People may face adversity in their lives, but therapist Chris Kidwell learned early that the adversities in his life bequeathed an earnest compassion for people.
Born in Chattanooga, Chris was raised in a single parent home by his mother Theda until he was seven years old. “She was, in my opinion, an Annie Oakley,” Chris shares. “My natural father left when I was born and I didn’t learn until 20 years later that a woman just did not take a man to court for child support. But not only did she do that, she also had garnished his wages in order to take care of me. Not many women had a business degree either and my mother did … she rose above all that.”
For over a decade, Theda was executive secretary for Jack Harkin of the Coca-Cola Bottling Company and later worked at the Power Equipment Company. Chris remembers in the early years, having a nanny named Dolly Mae Cook who cared for him as her own while his mother worked to make ends meet.
“When I was seven, she remarried Red Kidwell and that was where my love for trains came in. Red shoveled coal and then worked his way up to be an engineer on the trains. My grandfather, a well-educated man, was a teacher and he also worked for the railway mail service. I was on the trains sitting on the mail bags and getting dirty. I had a good life and I had a ball,” Chris says.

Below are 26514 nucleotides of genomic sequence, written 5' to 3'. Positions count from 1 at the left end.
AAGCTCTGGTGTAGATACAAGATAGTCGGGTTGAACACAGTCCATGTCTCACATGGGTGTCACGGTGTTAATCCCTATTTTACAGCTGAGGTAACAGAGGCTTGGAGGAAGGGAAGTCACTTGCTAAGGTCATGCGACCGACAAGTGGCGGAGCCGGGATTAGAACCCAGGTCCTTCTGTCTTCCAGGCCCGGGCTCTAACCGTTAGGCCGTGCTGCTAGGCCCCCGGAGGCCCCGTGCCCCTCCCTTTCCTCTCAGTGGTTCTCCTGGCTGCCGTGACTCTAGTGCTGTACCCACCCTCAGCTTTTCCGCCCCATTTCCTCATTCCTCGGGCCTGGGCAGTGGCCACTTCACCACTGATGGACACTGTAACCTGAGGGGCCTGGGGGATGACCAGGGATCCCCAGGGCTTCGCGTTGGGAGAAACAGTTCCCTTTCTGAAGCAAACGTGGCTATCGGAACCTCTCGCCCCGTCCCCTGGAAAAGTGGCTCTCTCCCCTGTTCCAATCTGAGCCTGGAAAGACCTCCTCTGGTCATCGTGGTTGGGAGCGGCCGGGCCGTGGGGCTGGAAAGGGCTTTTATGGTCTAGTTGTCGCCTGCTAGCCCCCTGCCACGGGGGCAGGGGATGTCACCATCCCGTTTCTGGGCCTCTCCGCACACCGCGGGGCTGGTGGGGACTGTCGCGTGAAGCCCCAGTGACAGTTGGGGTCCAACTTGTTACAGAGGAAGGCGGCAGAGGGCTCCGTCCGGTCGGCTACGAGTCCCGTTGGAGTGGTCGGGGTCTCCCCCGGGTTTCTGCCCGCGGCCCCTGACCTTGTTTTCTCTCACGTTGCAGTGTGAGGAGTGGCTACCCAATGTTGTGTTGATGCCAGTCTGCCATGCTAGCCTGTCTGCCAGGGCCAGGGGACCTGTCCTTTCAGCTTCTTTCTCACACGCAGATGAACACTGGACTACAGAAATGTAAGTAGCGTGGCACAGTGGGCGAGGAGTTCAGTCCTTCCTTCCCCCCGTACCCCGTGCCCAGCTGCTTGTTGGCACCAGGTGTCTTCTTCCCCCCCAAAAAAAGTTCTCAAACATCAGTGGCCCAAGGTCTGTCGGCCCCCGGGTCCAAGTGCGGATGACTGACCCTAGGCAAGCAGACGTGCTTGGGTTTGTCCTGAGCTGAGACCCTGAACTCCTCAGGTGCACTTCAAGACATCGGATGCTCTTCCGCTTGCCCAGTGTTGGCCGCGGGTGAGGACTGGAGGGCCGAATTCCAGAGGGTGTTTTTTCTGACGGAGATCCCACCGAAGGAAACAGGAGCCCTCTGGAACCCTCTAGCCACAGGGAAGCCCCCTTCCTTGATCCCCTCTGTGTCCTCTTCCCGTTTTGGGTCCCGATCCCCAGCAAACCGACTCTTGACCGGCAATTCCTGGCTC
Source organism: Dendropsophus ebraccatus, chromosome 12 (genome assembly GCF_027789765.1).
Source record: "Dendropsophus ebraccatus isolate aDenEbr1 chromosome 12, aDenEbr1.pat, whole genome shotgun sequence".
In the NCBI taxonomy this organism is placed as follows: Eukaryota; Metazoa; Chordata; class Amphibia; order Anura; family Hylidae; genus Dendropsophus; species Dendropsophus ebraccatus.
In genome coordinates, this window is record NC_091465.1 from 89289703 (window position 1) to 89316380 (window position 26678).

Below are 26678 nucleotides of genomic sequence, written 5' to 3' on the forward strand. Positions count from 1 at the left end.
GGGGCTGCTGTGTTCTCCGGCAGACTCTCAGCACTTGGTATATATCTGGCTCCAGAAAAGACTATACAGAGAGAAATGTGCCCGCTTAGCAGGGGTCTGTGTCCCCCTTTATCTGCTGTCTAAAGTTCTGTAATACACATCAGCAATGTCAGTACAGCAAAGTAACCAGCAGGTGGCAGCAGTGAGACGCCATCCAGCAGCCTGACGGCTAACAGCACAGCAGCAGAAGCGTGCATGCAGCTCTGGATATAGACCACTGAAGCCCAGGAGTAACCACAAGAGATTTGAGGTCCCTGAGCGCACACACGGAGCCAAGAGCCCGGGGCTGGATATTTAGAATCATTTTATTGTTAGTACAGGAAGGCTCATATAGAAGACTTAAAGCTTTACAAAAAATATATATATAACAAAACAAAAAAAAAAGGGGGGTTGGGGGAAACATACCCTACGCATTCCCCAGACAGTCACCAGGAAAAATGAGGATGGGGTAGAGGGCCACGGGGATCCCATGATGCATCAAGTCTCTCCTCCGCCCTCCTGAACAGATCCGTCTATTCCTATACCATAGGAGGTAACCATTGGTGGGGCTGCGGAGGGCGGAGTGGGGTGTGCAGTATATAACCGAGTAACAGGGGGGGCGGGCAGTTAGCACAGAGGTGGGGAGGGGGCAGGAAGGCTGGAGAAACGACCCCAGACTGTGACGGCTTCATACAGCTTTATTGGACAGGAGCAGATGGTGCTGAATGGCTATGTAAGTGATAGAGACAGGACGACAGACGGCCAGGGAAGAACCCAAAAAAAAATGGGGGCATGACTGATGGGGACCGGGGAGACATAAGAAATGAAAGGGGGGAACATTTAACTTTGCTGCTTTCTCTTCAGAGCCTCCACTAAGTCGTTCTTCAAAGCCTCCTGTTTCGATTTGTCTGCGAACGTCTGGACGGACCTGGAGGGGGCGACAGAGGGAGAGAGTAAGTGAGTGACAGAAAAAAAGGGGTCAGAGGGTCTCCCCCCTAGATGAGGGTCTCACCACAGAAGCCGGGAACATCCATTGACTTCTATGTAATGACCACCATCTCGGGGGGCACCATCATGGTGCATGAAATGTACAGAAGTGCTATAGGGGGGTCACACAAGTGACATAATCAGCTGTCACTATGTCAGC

“I loved the trains because of all the noise and the massive engine. I would go with granddaddy on the mail car and traveled out of Chattanooga to Alabama. I watched him drop the mail as we would approach this drop spot and he’d throw a bag out – and there was an arm that would grab the mail bag. I also had an uncle who was a switchman that worked on trains,” Chris recalls.
Playing sports and hanging out with his friends, Chris led a fairly ordinary life as any young man growing up in Stuart Heights, and, even though his step-father was a good man, Red had a drinking problem which made life a little difficult for Chris. He watched his mother go through an abusive situation that made Chris feel protective toward his mother and others who dealt with distresses.
Chris also stayed busy and, like his mother, was a hard worker. However, while shoveling gravel during a summer job, Chris decided that he did not want to be a laborer.
But more than that, the desire to help people overcome undesirable difficulties pressed Chris to move beyond working with his hands and eventually he would work from his heart.
Chris attended Wesleyan College, but with studying calculus and chemistry right off the bat, it cramped Chris’ partying lifestyle. Feeling overwhelmed Chris had lost interest.
His compassion for others was deep and unsettled as he led an empty life of drinking and decadence. As a young man finding his way, Chris joined the Navy and spent two and a half years aboard a destroyer in Vietnam.